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Inside the Risk Management Industry with Hedgeye's Daryl Jones




Daryl Jones is director of research at Hedgeye Risk Management in New Haven, CT. Benzinga Radio sat down with him to get an inside perspective on how sell-side firms direct their clients in high-volatility market environments. Partial transcript below.

On the tenets of Hedgeye's risk management strategy:

“Everything starts with the macro for us – that ultimately drives where we recommend people go in terms of sectors and companies. We have 27 global macro factors that we monitor, and we rate them in terms of relevance. So every morning the macro team focuses on this factors and how they change incrementally. [We] take these factors and correlate them to various asset classes. It sounds complicated but it ultimately gives us a few conclusions, and these conclusions are what determine our shifts in stance.

The big conclusion from our macro models is the importance of the US dollar over the last couple of years. The US has been inversely correlated to both equities and commodities, even global equities. Focusing on what the dollar is going to do, what the catalysts for the dollar are, has been way at the top of the list in enabling us to manage risk in all of the other asset classes. We're something like 19 for 19 in trade recommendations for the dollar. So we have really, I think, done a good job in honing in on that risk factor but also realizing that it's probably the most relevant risk factor in the market. But... at a certain point the relevance of the dollar will change.”

How do you manage headline and political risk?

“I think that question is fascinating because not only is there a lot going on but you also have a lot more information than you've ever had before. It's more independent research firms, more media outlets, and in the last couple of years what's really sprouted up is the individual investor and Twitter. And even more data sources, for that matter; more accessibility to emerging markets.

The biggest challenge is [figuring out] what's noise and what's important. We think that the media and a lot of that stuff tends to be noise, and where you really get your edge is [by] focusing on primary sources and primary data. People have opinions, the media has opinions, government leaders have opinions – but the facts are ultimately what will drive the fundamentals.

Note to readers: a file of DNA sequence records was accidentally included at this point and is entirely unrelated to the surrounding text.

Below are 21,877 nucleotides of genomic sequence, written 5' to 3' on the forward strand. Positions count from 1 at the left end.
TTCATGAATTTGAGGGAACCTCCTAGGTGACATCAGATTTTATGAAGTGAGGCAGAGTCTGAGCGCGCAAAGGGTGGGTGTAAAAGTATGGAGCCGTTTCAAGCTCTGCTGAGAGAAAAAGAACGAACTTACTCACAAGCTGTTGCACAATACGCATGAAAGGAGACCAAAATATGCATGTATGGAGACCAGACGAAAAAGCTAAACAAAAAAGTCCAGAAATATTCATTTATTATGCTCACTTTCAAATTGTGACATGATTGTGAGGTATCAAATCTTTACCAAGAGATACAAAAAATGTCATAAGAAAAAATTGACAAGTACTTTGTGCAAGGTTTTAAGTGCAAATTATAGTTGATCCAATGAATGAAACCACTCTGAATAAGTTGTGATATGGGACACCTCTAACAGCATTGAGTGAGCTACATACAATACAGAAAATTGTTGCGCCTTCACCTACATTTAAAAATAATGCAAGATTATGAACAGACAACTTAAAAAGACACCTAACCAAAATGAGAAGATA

The lack of quality analysis is what creates opportunities. Sentiment, whether it be created by the media or the Twittersphere, also drives opportunities. At the end of the day it's behavioral finance and people that have a superficial understanding of companies and economies tend to mis-price asset classes and stocks.”

Are you seeing any quality analysis come from the Twittersphere, and is there a divergence there between it and the rest of the financial media?

“The challenge with Twitter is that at the end of the day you don't really know who is Tweeting. You don't know what their objective is. On the flipside of that, there seems to be much more of a willingness for people to be negative, or report facts. Broadly speaking [the media's] tendency is to be positive, whereas what you tend to see on places like Twitter is people who just want to get the investment call right.”

On current range-bound trading in the S&P:

"We had this view of a range-bound market for a while, and it has played out pretty consistently this year. Without the economic situation in the US getting better or a clear and definite resolution in Europe it's hard to see the market breaking out of its range. We don't necessarily see it breaking down dramatically, but I think you have this 10-15% range that people will we be able to play very actively.

In the US, housing isn't getting better, if anything it's getting worse, and employment is stagnant. The real positive is corporate earnings which, on the margin, will probably start to get a little more negative. And then in Europe, it's just a very dysfunctional political situation. While we're getting positive headlines lately, the reality of the resolution is that it's a very weak monetary union trying to do a massive Keynesian solution which is going to be very difficult to pass from a political perspective.

The only marginal positive is that if you're looking for a return, where else do you get it? That's why companies like McDonald's, which is a name we're pretty positive on, [have done well]. If you look at McDonald's vs. treasuries as an example, [McDonald's has given better yields].”


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